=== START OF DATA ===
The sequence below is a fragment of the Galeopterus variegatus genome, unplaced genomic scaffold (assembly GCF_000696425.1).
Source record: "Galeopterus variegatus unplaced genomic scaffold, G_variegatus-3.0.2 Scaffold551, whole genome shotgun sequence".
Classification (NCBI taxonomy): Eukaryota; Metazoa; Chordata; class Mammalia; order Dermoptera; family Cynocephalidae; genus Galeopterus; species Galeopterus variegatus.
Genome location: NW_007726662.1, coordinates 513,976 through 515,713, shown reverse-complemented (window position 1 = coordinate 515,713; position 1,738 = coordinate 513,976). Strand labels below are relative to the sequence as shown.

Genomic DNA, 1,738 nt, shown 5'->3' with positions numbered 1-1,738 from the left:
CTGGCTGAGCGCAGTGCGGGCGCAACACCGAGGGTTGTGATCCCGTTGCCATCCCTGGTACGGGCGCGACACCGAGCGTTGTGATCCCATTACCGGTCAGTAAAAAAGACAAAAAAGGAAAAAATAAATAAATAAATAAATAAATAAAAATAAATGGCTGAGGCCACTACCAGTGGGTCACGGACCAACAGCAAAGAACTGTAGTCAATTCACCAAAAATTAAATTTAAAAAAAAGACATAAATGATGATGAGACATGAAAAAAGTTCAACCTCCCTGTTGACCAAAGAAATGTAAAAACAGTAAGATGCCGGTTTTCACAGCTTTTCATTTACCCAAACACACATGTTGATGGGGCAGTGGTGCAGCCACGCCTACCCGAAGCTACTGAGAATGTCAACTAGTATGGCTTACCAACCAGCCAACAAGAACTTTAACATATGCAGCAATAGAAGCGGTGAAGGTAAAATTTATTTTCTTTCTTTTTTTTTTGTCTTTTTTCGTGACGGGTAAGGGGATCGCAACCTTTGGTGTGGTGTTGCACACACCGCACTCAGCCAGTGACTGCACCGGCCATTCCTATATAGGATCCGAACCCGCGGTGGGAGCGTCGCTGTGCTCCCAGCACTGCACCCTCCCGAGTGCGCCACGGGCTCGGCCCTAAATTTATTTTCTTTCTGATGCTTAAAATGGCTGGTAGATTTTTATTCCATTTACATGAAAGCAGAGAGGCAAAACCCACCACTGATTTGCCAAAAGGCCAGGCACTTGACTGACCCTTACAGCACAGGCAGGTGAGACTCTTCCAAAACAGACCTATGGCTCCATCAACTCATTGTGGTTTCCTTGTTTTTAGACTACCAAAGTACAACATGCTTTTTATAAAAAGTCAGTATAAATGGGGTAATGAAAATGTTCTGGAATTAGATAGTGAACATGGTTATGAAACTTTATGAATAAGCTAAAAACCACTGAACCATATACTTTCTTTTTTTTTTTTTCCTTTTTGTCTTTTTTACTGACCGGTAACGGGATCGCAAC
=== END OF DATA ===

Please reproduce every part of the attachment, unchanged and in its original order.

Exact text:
The sequence below is a fragment of the Galeopterus variegatus genome, unplaced genomic scaffold (assembly GCF_000696425.1).
Source record: "Galeopterus variegatus unplaced genomic scaffold, G_variegatus-3.0.2 Scaffold551, whole genome shotgun sequence".
Classification (NCBI taxonomy): Eukaryota; Metazoa; Chordata; class Mammalia; order Dermoptera; family Cynocephalidae; genus Galeopterus; species Galeopterus variegatus.
Genome location: NW_007726662.1, coordinates 513,976 through 515,713, shown reverse-complemented (window position 1 = coordinate 515,713; position 1,738 = coordinate 513,976). Strand labels below are relative to the sequence as shown.

Genomic DNA, 1,738 nt, shown 5'->3' with positions numbered 1-1,738 from the left:
CTGGCTGAGCGCAGTGCGGGCGCAACACCGAGGGTTGTGATCCCGTTGCCATCCCTGGTACGGGCGCGACACCGAGCGTTGTGATCCCATTACCGGTCAGTAAAAAAGACAAAAAAGGAAAAAATAAATAAATAAATAAATAAATAAAAATAAATGGCTGAGGCCACTACCAGTGGGTCACGGACCAACAGCAAAGAACTGTAGTCAATTCACCAAAAATTAAATTTAAAAAAAAGACATAAATGATGATGAGACATGAAAAAAGTTCAACCTCCCTGTTGACCAAAGAAATGTAAAAACAGTAAGATGCCGGTTTTCACAGCTTTTCATTTACCCAAACACACATGTTGATGGGGCAGTGGTGCAGCCACGCCTACCCGAAGCTACTGAGAATGTCAACTAGTATGGCTTACCAACCAGCCAACAAGAACTTTAACATATGCAGCAATAGAAGCGGTGAAGGTAAAATTTATTTTCTTTCTTTTTTTTTTGTCTTTTTTCGTGACGGGTAAGGGGATCGCAACCTTTGGTGTGGTGTTGCACACACCGCACTCAGCCAGTGACTGCACCGGCCATTCCTATATAGGATCCGAACCCGCGGTGGGAGCGTCGCTGTGCTCCCAGCACTGCACCCTCCCGAGTGCGCCACGGGCTCGGCCCTAAATTTATTTTCTTTCTGATGCTTAAAATGGCTGGTAGATTTTTATTCCATTTACATGAAAGCAGAGAGGCAAAACCCACCACTGATTTGCCAAAAGGCCAGGCACTTGACTGACCCTTACAGCACAGGCAGGTGAGACTCTTCCAAAACAGACCTATGGCTCCATCAACTCATTGTGGTTTCCTTGTTTTTAGACTACCAAAGTACAACATGCTTTTTATAAAAAGTCAGTATAAATGGGGTAATGAAAATGTTCTGGAATTAGATAGTGAACATGGTTATGAAACTTTATGAATAAGCTAAAAACCACTGAACCATATACTTTCTTTTTTTTTTTTTCCTTTTTGTCTTTTTTACTGACCGGTAACGGGATCGCAAC